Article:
Continuing education at hospitals has been critical during the COVID-19 pandemic and St Andrew’s War Memorial Hospital’s Education team has prioritised upskilling and fast tracking to ensure the safety of patients and staff.
Educational Services Manager Peter McCarthy has been leading the training program since March which has included fast tracking orientation for new staff and upskilling nurses for intensive care capacity management.
“More than 6000 e-modules have been completed across the hospital with fast tracking of mandatory training so we’re ready should the need arise,” Peter said.
“During the pandemic, it’s been essential to maintain clinical skills and assessment standards.
“We’ve been keeping up with the ever-changing legislation to keep our patients, staff and visitors safe has been our number one priority during COVID,” he said.
Ensuring training is provided to all staff across the hospital is quite an achievement in a 24/7 setting.
“It has been a huge team effort to pull together the mandatory and voluntary upskilling,” Peter said.
“We’ve been upskilling in PPE sequencing with more than 1100 PPE staff competencies completed, trained nursing staff for ICU capacity management and run countless COVID-19 emergency drills.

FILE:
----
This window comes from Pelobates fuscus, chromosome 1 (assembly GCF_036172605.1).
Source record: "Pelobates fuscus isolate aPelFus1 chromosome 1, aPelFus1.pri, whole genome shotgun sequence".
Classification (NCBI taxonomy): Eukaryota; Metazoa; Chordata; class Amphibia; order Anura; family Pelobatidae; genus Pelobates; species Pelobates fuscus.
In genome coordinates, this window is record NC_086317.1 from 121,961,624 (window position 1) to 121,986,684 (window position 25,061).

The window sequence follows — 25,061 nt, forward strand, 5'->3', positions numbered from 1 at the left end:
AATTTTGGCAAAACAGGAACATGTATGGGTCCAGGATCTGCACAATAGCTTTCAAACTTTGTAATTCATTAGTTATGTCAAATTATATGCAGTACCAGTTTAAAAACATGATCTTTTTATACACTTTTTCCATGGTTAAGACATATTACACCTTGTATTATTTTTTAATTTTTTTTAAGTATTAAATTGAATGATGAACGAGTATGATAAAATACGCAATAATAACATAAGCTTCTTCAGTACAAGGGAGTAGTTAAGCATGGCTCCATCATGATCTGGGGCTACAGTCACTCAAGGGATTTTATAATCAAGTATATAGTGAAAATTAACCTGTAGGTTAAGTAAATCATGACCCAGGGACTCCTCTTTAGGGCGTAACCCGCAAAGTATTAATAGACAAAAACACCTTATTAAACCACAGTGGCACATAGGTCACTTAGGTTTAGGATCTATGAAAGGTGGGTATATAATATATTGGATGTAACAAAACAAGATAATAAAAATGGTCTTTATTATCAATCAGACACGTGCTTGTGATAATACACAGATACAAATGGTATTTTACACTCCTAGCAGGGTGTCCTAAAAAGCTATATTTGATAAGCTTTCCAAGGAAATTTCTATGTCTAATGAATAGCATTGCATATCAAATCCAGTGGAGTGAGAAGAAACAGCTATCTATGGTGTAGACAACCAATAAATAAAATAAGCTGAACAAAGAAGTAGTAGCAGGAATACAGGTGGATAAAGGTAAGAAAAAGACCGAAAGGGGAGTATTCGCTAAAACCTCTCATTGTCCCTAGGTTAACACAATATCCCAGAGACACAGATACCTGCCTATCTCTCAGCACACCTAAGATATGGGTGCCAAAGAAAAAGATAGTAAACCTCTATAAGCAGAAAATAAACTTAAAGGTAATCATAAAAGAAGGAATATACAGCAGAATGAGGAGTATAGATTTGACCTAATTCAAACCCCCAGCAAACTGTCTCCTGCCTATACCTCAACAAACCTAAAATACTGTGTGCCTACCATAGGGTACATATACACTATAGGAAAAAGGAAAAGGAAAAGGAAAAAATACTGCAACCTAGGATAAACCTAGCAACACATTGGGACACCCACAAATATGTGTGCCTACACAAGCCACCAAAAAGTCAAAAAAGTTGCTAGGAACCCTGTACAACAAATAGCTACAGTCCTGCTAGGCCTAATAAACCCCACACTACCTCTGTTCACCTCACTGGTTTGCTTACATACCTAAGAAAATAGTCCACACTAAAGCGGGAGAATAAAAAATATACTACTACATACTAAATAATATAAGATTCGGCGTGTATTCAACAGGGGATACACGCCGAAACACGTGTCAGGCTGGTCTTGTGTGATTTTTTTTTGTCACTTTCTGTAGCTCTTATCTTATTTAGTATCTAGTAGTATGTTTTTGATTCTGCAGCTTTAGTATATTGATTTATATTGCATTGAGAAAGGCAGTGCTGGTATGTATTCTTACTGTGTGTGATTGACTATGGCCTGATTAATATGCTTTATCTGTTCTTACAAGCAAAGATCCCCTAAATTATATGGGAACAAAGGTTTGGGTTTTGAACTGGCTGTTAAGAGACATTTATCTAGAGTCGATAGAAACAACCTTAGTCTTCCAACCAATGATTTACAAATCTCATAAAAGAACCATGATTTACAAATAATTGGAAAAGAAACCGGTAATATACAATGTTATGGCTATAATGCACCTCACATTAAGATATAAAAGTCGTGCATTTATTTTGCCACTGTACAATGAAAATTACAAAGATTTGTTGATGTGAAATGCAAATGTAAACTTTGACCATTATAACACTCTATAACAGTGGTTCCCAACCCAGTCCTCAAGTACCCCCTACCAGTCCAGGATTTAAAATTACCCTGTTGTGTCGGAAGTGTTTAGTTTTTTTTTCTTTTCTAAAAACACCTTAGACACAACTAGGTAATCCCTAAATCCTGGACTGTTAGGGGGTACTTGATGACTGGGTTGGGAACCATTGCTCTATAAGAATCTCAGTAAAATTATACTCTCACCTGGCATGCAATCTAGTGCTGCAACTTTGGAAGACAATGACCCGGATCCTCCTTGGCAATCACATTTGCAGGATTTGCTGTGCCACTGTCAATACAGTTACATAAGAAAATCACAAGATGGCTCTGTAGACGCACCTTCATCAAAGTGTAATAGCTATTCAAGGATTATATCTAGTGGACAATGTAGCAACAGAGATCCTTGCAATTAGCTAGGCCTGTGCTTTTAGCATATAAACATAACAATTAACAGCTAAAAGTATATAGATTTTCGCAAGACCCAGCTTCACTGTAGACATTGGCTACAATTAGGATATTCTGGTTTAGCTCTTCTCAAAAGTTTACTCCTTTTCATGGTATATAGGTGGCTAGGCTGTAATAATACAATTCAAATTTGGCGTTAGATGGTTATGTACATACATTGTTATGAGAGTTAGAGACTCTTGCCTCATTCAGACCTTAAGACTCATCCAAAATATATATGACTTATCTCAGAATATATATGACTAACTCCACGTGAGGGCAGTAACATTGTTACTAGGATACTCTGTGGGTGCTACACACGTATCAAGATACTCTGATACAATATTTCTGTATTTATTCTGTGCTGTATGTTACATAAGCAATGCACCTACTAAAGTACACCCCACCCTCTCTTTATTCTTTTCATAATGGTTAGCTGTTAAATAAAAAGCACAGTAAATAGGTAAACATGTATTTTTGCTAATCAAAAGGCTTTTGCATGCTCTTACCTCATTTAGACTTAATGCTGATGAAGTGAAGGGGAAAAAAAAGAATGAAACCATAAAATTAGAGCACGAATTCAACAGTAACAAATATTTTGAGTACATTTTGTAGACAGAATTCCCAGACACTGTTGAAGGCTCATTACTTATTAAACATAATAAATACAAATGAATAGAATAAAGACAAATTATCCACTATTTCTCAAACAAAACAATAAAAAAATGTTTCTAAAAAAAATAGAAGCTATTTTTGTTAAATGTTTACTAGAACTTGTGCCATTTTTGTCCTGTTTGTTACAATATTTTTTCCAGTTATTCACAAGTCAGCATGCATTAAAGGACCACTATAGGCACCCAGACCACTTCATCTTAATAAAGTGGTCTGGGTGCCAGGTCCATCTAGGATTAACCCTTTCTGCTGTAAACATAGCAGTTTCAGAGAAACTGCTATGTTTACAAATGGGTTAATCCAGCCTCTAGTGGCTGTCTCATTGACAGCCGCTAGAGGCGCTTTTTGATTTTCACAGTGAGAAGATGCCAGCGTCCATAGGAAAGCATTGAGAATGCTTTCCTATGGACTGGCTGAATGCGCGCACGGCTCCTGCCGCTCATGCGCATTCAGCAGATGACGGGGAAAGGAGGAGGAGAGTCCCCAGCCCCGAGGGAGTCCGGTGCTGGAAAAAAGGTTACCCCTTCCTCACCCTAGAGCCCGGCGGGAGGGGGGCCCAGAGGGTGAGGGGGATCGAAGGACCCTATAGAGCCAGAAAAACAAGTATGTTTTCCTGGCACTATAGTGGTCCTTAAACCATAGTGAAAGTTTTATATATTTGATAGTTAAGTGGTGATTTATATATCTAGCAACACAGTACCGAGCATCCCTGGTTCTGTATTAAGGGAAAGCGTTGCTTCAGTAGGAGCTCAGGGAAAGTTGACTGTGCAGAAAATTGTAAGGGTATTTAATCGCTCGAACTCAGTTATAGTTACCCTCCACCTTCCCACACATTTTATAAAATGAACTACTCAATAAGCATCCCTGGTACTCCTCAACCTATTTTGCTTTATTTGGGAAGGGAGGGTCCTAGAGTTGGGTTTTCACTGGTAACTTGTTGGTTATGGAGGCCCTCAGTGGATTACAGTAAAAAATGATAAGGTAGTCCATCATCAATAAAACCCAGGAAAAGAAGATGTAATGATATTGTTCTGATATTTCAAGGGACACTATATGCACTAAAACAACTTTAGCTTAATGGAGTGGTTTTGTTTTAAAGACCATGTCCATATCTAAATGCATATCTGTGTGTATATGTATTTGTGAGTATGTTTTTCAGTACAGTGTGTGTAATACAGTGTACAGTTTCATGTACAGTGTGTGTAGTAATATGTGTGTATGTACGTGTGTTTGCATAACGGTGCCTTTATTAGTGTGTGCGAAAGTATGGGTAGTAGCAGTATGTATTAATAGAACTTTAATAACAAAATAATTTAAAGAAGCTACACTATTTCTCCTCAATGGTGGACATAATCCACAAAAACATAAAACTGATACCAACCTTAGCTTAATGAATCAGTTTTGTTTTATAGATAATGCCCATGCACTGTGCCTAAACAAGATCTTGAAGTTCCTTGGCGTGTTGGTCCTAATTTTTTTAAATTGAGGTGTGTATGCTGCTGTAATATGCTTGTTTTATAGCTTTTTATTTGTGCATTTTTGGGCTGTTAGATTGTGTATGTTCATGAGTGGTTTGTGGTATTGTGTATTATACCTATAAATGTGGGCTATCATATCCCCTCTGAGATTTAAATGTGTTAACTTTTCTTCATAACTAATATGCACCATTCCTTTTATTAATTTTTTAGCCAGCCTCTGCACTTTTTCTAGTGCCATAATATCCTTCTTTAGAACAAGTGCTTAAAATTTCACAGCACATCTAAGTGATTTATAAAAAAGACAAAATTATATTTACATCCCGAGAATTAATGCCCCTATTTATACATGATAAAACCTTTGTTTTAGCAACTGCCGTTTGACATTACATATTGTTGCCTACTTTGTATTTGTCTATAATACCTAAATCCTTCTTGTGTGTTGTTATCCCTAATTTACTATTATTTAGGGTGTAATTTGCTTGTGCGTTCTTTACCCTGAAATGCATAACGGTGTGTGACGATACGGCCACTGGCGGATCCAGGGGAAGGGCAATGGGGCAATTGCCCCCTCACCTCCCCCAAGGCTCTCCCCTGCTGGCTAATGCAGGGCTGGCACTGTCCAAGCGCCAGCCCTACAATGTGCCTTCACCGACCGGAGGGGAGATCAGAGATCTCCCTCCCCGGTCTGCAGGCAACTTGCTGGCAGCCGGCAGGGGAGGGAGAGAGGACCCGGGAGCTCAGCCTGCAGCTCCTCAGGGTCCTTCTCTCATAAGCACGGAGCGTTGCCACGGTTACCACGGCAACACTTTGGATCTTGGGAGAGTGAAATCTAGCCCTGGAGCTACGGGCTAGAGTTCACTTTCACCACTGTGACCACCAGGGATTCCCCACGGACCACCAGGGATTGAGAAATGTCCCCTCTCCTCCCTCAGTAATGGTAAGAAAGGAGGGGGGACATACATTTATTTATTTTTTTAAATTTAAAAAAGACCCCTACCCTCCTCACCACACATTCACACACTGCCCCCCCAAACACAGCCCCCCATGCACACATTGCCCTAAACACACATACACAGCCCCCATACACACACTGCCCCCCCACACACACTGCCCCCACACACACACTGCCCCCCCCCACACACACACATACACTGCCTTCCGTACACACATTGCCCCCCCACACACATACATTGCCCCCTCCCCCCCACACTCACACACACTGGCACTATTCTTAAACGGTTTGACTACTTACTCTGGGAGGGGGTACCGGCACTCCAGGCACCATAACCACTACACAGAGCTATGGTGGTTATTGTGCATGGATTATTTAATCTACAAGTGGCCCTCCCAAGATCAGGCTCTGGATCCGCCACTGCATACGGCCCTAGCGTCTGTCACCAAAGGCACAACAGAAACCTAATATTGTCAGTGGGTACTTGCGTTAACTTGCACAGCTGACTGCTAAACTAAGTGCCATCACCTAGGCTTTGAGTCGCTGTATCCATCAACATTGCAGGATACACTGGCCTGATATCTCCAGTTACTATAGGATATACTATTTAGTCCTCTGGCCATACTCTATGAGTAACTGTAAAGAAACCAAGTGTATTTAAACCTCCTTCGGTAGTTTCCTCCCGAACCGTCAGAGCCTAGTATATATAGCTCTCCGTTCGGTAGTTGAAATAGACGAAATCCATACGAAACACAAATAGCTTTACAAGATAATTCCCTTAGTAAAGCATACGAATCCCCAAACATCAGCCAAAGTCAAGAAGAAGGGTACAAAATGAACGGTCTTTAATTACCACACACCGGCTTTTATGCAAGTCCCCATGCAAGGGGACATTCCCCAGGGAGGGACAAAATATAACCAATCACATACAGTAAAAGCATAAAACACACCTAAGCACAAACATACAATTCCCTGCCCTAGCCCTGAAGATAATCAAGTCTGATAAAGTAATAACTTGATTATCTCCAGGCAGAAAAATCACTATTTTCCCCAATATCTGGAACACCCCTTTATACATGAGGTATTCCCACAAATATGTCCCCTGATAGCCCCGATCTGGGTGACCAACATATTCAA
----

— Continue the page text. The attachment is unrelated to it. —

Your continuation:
“From what we’ve seen across the world and now in Victoria and New South Wales, preparation is more important than ever.
“Whether you’re a nurse, an allied health or non clinical staff member, up to date education keeps everyone one safe,” he said.
Hundreds of staff have participated in ward specific COVID-19 drills.
“If COVID-19 patient presented at the Emergency Centre, we have scenario planned how we would move through the hospital,” Peter said.
“As they move we implement a hospital grade deep cleaning behind them.
“If a patient required x-ray, the area would need to be closed and then cleaned – or if a COVID-19 positive patient required surgery, we looked at the extra precautions required,” he said.
As COVID-19 doesn’t seem to be going away anytime soon, Peter and his team and are continually planning.
“Our biggest challenges in this pandemic are keeping up with the ever changing moments and what the community affect will be.
“We’re flexible with our training and our five educators have worked tirelessly to support our staff as they care for our patients in the safest way we can,” he said.